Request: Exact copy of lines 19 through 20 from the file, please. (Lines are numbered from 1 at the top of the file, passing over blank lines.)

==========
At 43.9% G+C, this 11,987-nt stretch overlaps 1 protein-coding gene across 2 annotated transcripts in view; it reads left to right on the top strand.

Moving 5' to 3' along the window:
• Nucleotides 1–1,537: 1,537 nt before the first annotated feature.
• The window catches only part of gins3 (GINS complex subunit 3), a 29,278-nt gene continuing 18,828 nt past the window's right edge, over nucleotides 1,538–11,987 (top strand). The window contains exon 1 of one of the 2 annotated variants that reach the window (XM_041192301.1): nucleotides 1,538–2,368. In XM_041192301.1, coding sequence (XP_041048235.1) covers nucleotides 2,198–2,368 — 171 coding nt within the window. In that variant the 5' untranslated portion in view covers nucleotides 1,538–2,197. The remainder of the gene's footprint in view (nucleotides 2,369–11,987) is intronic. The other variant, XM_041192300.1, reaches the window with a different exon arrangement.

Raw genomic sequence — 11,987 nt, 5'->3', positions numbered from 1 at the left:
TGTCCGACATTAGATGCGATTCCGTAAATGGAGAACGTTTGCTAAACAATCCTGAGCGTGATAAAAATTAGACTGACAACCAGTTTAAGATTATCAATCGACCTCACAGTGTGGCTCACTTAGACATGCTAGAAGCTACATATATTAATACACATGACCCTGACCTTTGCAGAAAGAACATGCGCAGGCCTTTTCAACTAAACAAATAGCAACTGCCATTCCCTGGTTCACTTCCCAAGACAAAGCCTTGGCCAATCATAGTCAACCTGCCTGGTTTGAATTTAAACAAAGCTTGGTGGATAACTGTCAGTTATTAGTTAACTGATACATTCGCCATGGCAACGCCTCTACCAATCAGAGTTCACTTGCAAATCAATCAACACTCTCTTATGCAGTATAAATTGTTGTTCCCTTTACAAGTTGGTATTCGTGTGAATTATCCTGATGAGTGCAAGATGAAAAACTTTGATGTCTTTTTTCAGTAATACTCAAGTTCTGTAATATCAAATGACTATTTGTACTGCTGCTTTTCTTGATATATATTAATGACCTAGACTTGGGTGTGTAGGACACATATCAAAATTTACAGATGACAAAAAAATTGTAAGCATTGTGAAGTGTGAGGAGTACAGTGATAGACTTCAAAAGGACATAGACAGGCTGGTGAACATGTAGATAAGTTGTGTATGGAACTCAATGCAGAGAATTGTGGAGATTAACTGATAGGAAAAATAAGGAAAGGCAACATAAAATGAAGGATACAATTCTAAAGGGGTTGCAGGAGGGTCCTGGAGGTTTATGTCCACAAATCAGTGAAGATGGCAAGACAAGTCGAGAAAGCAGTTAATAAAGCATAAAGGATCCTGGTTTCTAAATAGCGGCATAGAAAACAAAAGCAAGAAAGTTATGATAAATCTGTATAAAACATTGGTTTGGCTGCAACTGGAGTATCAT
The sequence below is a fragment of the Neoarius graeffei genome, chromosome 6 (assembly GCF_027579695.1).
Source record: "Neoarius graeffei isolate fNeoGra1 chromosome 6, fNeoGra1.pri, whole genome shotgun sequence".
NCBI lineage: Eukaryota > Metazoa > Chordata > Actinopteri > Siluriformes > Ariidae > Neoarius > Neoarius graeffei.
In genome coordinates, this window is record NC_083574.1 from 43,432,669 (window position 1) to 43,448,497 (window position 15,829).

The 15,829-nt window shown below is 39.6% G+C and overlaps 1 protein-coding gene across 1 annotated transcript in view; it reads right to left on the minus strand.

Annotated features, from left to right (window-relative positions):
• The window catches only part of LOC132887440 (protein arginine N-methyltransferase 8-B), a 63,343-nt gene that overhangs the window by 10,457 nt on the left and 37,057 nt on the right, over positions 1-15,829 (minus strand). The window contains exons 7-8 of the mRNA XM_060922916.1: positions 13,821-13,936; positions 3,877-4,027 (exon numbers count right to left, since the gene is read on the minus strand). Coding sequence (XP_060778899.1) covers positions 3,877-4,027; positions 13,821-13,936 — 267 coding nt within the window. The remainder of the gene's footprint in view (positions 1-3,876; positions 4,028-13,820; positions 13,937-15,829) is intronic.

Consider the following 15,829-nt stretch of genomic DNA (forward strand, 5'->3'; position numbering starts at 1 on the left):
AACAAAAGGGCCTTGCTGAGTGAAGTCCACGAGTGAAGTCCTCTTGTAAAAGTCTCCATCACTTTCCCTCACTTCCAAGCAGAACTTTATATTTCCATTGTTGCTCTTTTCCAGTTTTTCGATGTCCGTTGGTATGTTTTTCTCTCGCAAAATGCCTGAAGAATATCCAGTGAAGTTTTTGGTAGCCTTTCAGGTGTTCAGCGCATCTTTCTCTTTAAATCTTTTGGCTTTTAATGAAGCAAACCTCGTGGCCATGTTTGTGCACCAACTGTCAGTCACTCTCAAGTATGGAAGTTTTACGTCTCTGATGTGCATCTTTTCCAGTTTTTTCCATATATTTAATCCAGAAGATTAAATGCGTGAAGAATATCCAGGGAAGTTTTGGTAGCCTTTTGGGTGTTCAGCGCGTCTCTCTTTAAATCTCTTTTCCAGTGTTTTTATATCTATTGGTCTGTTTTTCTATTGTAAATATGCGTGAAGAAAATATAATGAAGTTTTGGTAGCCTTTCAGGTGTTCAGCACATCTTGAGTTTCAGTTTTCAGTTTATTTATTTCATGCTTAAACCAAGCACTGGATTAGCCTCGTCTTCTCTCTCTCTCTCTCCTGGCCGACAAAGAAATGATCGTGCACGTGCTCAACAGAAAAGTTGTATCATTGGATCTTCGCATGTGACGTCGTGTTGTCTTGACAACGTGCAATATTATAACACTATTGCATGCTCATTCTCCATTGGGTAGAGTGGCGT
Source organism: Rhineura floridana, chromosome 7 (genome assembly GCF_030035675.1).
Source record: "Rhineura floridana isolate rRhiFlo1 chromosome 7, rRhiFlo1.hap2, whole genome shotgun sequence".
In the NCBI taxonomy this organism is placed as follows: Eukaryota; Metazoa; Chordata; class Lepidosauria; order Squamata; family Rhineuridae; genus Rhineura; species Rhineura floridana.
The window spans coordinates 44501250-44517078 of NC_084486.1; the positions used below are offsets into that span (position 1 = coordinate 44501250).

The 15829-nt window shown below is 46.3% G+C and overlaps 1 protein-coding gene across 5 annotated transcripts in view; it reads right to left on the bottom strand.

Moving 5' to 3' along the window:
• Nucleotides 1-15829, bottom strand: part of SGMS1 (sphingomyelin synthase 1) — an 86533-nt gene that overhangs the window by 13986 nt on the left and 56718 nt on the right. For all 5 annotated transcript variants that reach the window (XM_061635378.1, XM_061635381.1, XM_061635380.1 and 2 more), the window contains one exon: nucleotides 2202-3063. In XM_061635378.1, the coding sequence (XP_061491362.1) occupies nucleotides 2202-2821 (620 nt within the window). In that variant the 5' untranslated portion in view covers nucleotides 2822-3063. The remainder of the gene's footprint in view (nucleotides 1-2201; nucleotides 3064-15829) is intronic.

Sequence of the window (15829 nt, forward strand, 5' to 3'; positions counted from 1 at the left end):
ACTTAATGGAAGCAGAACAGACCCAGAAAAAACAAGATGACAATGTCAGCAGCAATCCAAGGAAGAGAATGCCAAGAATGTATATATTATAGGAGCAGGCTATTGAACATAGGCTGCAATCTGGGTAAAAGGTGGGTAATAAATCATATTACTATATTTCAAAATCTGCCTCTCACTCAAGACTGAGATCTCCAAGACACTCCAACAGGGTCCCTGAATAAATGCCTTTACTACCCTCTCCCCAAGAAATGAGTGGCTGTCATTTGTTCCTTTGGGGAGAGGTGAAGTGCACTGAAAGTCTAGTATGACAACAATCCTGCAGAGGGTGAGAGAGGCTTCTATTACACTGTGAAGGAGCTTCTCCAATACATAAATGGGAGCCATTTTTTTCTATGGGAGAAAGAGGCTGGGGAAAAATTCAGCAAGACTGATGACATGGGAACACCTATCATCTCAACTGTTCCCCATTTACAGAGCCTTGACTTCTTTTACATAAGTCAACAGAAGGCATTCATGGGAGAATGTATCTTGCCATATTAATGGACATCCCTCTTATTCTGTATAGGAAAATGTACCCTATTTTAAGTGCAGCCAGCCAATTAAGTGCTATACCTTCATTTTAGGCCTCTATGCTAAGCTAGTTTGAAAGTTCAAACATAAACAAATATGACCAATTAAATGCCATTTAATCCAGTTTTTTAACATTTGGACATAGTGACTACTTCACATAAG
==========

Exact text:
The window spans coordinates 44501250-44517078 of NC_084486.1; the positions used below are offsets into that span (position 1 = coordinate 44501250).

The 15829-nt window shown below is 46.3% G+C and overlaps 1 protein-coding gene across 5 annotated transcripts in view; it reads right to left on the bottom strand.